Rare earth elements; Preconcentration; Separation; Activated carbon; ICP-OES; Beneficiation products; Geological materials

Comments

I have read the above published paper [1], all the cited papers in references and available published literature on the above subject very carefully. This manuscript [1] is lacking in any originality, innovation or novelty over the earlier published paper cited in the manuscript titled “Determination of Rare earth elements in different geological matrices by ICP-AES after solid phase micro extraction on activated charcoal, published [2] in the journal, Atomic Spectroscopy.

I would like to reproduce from this publication [2] abstract section, Page no. 65 quote “The novelty of the method lies in the fact that REEs are adsorbed on activated charcoal as their fluoride complexes. The present method has very wide dynamic range of applicability for a variety of geological samples” unquote. Optimum parameters: 0.5 g of AC, 4 hrs of contact time with occasional stirring, and 5% HF concentration. Desorption studies: Page 69, authors recommended dry-ashing of the charcoal pellet after adsorption was carried out by ashing in a furnace at 700°C for 1 hr, then nitration, dissolving in dilute nitric acid and subsequent determination of REEs by ICP-AES.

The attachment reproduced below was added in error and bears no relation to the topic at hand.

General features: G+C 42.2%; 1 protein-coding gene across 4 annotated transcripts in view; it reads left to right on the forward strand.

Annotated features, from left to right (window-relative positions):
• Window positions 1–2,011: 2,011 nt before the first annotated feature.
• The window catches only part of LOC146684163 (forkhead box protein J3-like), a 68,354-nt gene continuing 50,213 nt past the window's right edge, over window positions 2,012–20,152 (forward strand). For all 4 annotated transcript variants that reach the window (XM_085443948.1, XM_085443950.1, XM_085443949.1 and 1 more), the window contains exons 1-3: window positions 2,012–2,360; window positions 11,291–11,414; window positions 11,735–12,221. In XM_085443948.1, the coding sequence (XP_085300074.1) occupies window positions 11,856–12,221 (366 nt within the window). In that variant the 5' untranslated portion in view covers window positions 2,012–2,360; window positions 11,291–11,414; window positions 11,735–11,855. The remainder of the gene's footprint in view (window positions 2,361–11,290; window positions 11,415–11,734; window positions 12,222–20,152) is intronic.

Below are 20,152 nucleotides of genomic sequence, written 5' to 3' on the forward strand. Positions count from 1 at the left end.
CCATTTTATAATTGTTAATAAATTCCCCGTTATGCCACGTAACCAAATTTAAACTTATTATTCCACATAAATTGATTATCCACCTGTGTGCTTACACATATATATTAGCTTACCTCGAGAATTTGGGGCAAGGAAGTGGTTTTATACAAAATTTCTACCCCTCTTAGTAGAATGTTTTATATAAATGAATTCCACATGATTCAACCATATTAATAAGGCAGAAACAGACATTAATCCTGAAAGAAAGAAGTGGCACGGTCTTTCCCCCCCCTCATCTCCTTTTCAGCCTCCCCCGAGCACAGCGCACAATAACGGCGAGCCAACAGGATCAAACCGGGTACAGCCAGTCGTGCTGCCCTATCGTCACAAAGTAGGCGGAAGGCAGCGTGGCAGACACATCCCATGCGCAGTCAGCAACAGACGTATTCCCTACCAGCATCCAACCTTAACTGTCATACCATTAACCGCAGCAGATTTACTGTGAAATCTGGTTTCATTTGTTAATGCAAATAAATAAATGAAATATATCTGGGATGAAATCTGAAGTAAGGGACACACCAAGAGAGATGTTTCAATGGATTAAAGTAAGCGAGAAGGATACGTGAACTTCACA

In spite of the fact stated very clearly in the publication [2] quote “The present method has very wide dynamic range of applicability for a variety of geological samples” unquote. The author, Chakrapani has published a number of papers with the same reagent system, AC as peconcentrator/separator for REEs without any significant improvements over publication [2] cited as Reference no. 16 in the published paper [1].